Long before the west’s industrial revolution converted Saudi Arabia into the global center of energy production, Mecca was already a wealthy and bustling international city. Obviously it was not oil that provided this importance to the city at that time, but rather it was the city’s position as a gateway to international trade that provided its wealth. Today, too many of our analysts are focused on finding a Pakistani resource that can be tapped like Saudi oil when the answer to our economic woes may be further back in history.
It is well known that the current economic situation is not sustainable. Not only the tax scheme needs to be reformed, but more generally we need to expand our economic base. An article in the World Politics Review notes that Pakistan is naturally positioned to be a hub for economic activity in Asia.
These economic arrangements not only predispose the country to militarism, but are also financially untenable. Fewer than 2 million people in a country of 190 million pay taxes. Power shortages cripple businesses and lead to circular debt, displacing the cost of electricity subsidies. Pakistan faces a 350 percent increase in energy demand by 2030, but lacks the finances to undertake major energy projects alone. This military-heavy economy only survives thanks to the lifeline of American aid, which is locked in by Washington’s fears of Pakistan’s implosion.
To build themselves up as a viable alternative, Pakistan’s middle class businesses need sustainable economic growth driven by reliable sources of energy and open markets for Pakistani products. To achieve that, Pakistan must reconnect economically to the rest of the region. Meanwhile, India, which seeks access to Central Asian energy supplies and more-efficient distribution networks for food staples, would also profit from integration, as would Afghans and Kashmiris, whose isolated economies need connectivity to flourish.
Actually, this can provide benefits far beyond improving the economy only. Hosting trade routes between Iran and India, for example, would actually strengthen our security vis-a-vis India without requiring a single rocket.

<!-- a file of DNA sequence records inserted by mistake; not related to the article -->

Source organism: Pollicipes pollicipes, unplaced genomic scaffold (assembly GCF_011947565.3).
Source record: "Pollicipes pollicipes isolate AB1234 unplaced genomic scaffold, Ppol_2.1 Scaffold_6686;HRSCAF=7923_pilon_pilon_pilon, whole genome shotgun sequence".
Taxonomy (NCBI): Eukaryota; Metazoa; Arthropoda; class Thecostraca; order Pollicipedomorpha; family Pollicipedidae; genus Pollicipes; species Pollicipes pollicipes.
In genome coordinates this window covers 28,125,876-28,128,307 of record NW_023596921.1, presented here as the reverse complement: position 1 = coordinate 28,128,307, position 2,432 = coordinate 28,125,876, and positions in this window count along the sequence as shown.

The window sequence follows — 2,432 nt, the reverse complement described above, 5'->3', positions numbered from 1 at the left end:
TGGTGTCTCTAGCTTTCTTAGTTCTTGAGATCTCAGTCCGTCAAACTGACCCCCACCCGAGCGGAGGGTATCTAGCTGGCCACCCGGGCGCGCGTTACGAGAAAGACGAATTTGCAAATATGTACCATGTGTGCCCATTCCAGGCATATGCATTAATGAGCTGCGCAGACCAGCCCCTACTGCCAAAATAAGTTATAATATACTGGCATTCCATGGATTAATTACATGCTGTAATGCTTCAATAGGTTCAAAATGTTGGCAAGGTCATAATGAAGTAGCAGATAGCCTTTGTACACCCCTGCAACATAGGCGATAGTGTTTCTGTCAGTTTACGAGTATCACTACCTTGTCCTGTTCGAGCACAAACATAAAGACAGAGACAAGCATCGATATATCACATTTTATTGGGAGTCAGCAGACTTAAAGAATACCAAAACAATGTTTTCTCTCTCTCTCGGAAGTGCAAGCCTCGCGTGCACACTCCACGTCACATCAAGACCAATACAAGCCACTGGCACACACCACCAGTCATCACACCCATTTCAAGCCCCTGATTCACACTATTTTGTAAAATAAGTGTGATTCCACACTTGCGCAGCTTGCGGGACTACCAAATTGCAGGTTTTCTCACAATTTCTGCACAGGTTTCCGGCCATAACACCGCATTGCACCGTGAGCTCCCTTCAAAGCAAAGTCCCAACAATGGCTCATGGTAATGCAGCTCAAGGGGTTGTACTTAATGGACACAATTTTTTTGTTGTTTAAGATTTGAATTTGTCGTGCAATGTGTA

The main proposed projects for regional integration — the Iran-Pakistan-India (IPI) and Trans-Afghan natural gas pipelines — would improve India’s energy access and give Pakistan $200 million a year in transit fees, but they also have a strategic dimension: These projects as well as other Central Asian trade would flow from the region’s northwest, putting Pakistan “upstream” of India. This would give Islamabad economic leverage over and increase its confidence vis-à-vis New Delhi — and it would do so in a way that is less volatile than increasing Pakistan’s military arsenal.
The National Assembly approved an increased defence budget earlier this year when this very arms race is actually making us less secure. We are spending every last rupee to keep up with India’s massive defence spending when the reality is we do not have the resources to do this.
The problem for Pakistan is that there is very little it can do to effectively counter an operational Indian BMD shield. The absence of both resources and indigenous capabilities to develop its own missile-defense system renders Islamabad’s responses obsolete. But more ominous for Pakistan is the fact that an operational Indian anti-ballistic missile (ABM) capability would effectively provide New Delhi with an assured second-strike capability.
This does not mean that we cannot be secure against Indian hegemony, it just means that we need to look for more ways of establishing our security that fit within our natural means. In other words, if we want to be “strong”, we need to think “smart”. Our nuclear arsenal is massive – the fourth largest in the world. We have mastered the art of death – it’s time that we focus on the art of life.
According to the website EconomyCheck.com.pk, serving as a trade route between China and the Middle East, Pakistan could boost GDP by 2 percent or more.
China-Middle East trade is worth $172 billion today. It will exceed $2 trillion by 2030. If even 5% of Middle East trade flows through Pakistan, it will boost transit receipts collected by government by 2% of GDP per annum.
Combine this with the economic boom that would result from being a transit for Iranian energy and the impact becomes enormous. Claiming our natural role as the gateway of Asian trade will give a better position vis-a-vis not only India but vis-a-vis America also. In order for this to happen, however, we must stop the trend of isolationist thinking and participate openly in the world community.